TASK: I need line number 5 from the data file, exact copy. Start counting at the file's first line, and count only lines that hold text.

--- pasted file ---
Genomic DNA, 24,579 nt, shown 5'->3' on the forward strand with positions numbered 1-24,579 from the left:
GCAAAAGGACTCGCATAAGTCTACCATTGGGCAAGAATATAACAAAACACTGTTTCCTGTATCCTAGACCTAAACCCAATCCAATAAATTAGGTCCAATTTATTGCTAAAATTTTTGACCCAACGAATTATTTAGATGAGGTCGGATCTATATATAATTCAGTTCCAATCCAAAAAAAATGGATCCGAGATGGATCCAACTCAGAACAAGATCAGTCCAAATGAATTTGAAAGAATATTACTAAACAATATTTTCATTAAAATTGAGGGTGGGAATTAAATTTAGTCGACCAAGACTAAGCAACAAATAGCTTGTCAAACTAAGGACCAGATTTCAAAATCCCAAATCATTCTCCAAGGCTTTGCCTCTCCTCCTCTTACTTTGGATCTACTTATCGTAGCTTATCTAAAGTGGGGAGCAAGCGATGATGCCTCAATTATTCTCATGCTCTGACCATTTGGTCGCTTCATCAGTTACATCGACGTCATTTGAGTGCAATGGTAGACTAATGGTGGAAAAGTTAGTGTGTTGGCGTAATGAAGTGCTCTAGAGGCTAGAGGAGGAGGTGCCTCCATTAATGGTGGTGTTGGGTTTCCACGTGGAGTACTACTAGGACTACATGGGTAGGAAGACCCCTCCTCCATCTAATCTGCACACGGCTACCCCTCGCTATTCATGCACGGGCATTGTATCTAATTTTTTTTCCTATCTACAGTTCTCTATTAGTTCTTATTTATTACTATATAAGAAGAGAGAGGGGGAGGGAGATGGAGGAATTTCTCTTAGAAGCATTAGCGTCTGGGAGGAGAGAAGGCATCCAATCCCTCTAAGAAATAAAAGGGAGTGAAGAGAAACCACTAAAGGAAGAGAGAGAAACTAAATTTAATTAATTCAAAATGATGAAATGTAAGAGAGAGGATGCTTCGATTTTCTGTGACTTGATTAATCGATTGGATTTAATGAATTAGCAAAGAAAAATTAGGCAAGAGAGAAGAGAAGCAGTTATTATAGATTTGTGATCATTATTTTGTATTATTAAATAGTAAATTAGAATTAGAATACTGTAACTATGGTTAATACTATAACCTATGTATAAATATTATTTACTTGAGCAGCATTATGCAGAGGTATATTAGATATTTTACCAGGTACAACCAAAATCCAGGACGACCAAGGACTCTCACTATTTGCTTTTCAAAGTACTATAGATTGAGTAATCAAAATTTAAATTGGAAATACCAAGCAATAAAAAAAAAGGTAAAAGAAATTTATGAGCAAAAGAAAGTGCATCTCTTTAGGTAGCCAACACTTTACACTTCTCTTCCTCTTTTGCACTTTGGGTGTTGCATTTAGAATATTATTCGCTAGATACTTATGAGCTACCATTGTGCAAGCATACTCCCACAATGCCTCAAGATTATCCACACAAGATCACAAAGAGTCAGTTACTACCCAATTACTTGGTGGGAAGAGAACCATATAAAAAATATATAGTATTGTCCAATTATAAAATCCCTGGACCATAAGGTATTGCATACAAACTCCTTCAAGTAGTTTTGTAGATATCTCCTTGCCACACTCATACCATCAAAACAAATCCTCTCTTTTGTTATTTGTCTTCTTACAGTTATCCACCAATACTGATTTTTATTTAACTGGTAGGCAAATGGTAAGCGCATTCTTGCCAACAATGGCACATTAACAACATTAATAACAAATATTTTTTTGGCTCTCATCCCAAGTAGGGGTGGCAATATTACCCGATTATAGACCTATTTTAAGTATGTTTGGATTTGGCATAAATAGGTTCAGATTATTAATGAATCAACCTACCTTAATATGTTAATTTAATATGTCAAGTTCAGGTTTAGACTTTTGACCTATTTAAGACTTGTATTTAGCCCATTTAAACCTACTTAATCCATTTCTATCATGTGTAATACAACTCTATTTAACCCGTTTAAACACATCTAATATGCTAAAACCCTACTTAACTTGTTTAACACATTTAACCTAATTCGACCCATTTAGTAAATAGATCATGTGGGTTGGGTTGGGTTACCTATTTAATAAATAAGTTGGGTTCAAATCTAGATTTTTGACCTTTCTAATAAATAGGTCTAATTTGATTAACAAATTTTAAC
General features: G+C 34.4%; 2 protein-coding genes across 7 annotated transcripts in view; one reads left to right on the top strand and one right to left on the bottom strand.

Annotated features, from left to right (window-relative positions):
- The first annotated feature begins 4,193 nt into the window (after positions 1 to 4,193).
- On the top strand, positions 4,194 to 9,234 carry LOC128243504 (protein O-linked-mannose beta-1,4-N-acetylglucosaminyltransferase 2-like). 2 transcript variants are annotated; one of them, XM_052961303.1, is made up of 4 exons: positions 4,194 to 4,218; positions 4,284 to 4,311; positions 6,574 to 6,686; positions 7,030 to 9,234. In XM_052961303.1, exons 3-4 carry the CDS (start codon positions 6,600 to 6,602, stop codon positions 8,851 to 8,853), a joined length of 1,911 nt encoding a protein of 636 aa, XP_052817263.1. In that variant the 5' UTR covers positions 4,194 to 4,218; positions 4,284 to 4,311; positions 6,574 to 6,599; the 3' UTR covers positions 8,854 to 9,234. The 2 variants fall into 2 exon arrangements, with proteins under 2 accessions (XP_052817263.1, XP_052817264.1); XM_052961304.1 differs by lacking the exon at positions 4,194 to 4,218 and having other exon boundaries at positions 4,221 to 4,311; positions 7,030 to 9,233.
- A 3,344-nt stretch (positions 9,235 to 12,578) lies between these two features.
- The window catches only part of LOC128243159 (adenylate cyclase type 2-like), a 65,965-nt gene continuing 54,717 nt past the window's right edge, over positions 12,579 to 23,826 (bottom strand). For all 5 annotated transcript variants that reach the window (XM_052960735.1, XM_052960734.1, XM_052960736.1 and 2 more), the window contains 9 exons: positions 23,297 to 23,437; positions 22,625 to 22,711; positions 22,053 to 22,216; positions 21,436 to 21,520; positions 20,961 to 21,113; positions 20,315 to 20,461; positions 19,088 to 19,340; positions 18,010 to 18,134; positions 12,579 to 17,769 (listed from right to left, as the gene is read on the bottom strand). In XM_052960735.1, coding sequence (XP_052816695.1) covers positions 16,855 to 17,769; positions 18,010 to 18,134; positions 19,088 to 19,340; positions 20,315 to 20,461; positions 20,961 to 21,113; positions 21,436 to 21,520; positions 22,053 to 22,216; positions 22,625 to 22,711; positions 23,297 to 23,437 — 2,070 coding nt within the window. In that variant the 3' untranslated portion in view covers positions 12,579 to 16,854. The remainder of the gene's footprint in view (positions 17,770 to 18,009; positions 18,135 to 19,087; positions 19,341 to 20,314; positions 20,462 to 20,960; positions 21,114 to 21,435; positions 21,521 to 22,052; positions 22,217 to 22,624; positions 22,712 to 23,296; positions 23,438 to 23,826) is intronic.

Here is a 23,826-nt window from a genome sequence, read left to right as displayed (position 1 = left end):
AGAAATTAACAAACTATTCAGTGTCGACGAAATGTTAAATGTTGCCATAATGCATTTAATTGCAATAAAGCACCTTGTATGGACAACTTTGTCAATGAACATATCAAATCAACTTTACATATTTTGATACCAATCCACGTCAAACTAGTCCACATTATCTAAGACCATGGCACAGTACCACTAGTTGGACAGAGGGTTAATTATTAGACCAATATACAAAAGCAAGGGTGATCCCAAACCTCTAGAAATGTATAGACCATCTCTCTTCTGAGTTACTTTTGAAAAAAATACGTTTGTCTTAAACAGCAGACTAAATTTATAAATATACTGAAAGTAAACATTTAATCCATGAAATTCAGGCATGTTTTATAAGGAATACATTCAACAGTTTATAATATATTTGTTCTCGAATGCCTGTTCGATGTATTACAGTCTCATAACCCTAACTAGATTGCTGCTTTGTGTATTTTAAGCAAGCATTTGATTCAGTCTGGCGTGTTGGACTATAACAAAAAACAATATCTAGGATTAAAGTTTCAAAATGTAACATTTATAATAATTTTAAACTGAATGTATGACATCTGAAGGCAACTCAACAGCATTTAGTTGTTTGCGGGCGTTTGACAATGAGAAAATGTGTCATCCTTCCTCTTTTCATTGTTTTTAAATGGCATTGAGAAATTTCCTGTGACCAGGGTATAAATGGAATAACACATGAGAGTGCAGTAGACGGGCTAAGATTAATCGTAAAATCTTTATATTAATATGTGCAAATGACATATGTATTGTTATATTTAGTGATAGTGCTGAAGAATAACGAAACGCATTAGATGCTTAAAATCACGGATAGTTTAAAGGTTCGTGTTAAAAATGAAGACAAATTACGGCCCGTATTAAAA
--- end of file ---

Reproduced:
- The first annotated feature begins 4,193 nt into the window (after positions 1 to 4,193).